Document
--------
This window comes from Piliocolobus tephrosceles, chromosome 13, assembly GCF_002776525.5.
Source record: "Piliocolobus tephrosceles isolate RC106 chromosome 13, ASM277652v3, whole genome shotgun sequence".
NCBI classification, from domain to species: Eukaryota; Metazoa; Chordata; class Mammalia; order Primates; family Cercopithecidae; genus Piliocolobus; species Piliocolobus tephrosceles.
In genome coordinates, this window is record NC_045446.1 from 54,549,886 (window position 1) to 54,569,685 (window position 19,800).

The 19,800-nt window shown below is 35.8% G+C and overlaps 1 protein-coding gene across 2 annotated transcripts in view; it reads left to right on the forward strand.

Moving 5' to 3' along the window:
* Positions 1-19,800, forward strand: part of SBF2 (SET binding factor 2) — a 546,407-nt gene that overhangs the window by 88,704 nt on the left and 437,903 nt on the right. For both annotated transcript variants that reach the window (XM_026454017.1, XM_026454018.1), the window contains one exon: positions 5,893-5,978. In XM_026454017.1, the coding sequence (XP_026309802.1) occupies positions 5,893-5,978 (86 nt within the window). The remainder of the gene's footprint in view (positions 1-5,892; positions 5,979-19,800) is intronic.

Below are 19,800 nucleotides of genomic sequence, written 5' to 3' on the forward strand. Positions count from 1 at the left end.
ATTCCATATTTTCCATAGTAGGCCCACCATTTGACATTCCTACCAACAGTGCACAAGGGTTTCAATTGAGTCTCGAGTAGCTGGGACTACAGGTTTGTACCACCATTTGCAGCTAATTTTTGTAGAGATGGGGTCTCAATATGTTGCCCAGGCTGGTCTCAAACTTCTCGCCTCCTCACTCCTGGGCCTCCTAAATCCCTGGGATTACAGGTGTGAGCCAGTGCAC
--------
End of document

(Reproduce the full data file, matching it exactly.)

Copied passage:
This window comes from Piliocolobus tephrosceles, chromosome 13, assembly GCF_002776525.5.
Source record: "Piliocolobus tephrosceles isolate RC106 chromosome 13, ASM277652v3, whole genome shotgun sequence".
NCBI classification, from domain to species: Eukaryota; Metazoa; Chordata; class Mammalia; order Primates; family Cercopithecidae; genus Piliocolobus; species Piliocolobus tephrosceles.
In genome coordinates, this window is record NC_045446.1 from 54,549,886 (window position 1) to 54,569,685 (window position 19,800).

The 19,800-nt window shown below is 35.8% G+C and overlaps 1 protein-coding gene across 2 annotated transcripts in view; it reads left to right on the forward strand.

Moving 5' to 3' along the window:
* Positions 1-19,800, forward strand: part of SBF2 (SET binding factor 2) — a 546,407-nt gene that overhangs the window by 88,704 nt on the left and 437,903 nt on the right. For both annotated transcript variants that reach the window (XM_026454017.1, XM_026454018.1), the window contains one exon: positions 5,893-5,978. In XM_026454017.1, the coding sequence (XP_026309802.1) occupies positions 5,893-5,978 (86 nt within the window). The remainder of the gene's footprint in view (positions 1-5,892; positions 5,979-19,800) is intronic.

Below are 19,800 nucleotides of genomic sequence, written 5' to 3' on the forward strand. Positions count from 1 at the left end.
ATTCCATATTTTCCATAGTAGGCCCACCATTTGACATTCCTACCAACAGTGCACAAGGGTTTCAATTGAGTCTCGAGTAGCTGGGACTACAGGTTTGTACCACCATTTGCAGCTAATTTTTGTAGAGATGGGGTCTCAATATGTTGCCCAGGCTGGTCTCAAACTTCTCGCCTCCTCACTCCTGGGCCTCCTAAATCCCTGGGATTACAGGTGTGAGCCAGTGCAC